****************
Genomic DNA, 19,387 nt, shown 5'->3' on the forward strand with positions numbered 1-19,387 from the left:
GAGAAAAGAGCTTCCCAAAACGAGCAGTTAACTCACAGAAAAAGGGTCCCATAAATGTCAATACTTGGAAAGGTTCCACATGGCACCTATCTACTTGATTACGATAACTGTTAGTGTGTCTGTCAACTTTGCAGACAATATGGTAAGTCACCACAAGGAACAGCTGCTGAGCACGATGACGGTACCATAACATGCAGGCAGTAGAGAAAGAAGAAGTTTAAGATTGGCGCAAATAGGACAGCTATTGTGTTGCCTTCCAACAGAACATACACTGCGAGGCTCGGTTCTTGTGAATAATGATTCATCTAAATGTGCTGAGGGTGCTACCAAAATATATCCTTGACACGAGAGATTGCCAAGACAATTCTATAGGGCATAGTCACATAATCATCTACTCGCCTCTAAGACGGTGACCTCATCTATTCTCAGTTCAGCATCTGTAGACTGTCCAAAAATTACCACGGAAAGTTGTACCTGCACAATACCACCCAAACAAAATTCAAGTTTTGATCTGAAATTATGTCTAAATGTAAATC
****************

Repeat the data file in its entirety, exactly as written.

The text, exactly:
Genomic DNA, 19,387 nt, shown 5'->3' on the forward strand with positions numbered 1-19,387 from the left:
GAGAAAAGAGCTTCCCAAAACGAGCAGTTAACTCACAGAAAAAGGGTCCCATAAATGTCAATACTTGGAAAGGTTCCACATGGCACCTATCTACTTGATTACGATAACTGTTAGTGTGTCTGTCAACTTTGCAGACAATATGGTAAGTCACCACAAGGAACAGCTGCTGAGCACGATGACGGTACCATAACATGCAGGCAGTAGAGAAAGAAGAAGTTTAAGATTGGCGCAAATAGGACAGCTATTGTGTTGCCTTCCAACAGAACATACACTGCGAGGCTCGGTTCTTGTGAATAATGATTCATCTAAATGTGCTGAGGGTGCTACCAAAATATATCCTTGACACGAGAGATTGCCAAGACAATTCTATAGGGCATAGTCACATAATCATCTACTCGCCTCTAAGACGGTGACCTCATCTATTCTCAGTTCAGCATCTGTAGACTGTCCAAAAATTACCACGGAAAGTTGTACCTGCACAATACCACCCAAACAAAATTCAAGTTTTGATCTGAAATTATGTCTAAATGTAAATC